“And they were deeply offended and refused to believe in Him. Then Jesus told them, ‘A prophet is honored everywhere except in his own hometown and among his own family.’ And so He did only a few miracles there because of their unbelief” (Matthew 13: 57-58).
The seven last words of a dying church is, “We’ve never done it that way before.” That was the title of a book written by Jack Taylor years ago. But it is still true today not only for a church but also for an individual.
The people in Jesus’ hometown refused to believe in Him, because their minds were closed. They thought they knew Jesus’ origin and that settled it.
They along with the religious leaders missed the lifesaving miracles Jesus could have given them, if they had only been willing to believe.
What might we be missing because we’re relying on our thoughts instead of God’s?
“Every teacher of religious law who becomes a disciple in the Kingdom of Heaven is like a homeowner who brings from his storeroom new gems of truth as well as old” (Matthew 13:52).
As a follower of Jesus, I’m not to hoard the life saving truths God has revealed to me through the study of His Word. I’m to bring them out in the open and share them with others, so they too will be blessed.
And by being generous sharers of the “gems” of truth from His Word, we in turn will also be blessed. Didn’t Jesus say something about this?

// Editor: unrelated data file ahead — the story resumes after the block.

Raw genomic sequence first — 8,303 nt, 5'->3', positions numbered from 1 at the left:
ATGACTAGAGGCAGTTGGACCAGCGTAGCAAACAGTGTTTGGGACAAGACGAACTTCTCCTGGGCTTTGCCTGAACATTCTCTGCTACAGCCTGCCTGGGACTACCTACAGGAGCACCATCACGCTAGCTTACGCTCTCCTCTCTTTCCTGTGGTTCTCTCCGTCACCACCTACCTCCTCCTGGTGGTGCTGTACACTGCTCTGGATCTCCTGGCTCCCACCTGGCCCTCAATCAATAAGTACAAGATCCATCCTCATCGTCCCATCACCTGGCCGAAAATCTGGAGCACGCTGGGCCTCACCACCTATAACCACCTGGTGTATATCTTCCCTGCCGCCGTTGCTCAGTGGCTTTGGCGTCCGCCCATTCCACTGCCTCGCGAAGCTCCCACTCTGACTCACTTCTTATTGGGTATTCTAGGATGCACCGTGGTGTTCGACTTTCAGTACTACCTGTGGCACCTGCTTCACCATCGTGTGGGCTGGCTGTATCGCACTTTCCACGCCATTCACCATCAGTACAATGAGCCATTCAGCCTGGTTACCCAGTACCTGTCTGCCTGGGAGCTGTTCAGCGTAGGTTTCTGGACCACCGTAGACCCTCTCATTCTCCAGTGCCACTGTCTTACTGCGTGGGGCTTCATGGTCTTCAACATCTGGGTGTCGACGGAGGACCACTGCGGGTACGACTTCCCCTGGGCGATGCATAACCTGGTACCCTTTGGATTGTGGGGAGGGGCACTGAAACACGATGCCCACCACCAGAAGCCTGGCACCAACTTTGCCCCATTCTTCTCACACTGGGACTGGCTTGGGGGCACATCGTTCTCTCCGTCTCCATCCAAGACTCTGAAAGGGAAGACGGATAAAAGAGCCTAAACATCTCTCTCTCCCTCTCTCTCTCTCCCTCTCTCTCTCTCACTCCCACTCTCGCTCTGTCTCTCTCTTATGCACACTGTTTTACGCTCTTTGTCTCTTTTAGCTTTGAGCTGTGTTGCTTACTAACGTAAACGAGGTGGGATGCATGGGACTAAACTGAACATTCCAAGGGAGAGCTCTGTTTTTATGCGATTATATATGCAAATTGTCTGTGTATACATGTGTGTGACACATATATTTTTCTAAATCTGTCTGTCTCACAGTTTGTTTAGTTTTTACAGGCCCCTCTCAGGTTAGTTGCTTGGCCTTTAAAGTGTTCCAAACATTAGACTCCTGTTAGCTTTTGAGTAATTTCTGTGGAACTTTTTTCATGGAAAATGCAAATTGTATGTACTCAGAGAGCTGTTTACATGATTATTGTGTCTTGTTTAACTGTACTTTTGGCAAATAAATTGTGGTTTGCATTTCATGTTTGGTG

“Give, and you will receive. Your gift will return to you in full—pressed down shaken together to make room for more, running over, and poured into your lap. The amount you give will determine the amount you get back” (Luke 6:38).
“You must not follow the crowd in doing wrong” (Exodus 23:2).
“Ahh, that’s the determining factor isn’t it? We must determine if the majority opinions concerning right or wrong are based on society’s thinking or God’s.
By not understanding this, Israel got into trouble on a number of occasions, and so can we.
Here’s an example: “Then the foreign rabble who were traveling with the Israelites began to crave the good things of Egypt. And the people of Israel also began to complain” (Numbers 11:4).
If we tend to be crowd followers, we may need to heed Paul’s advice.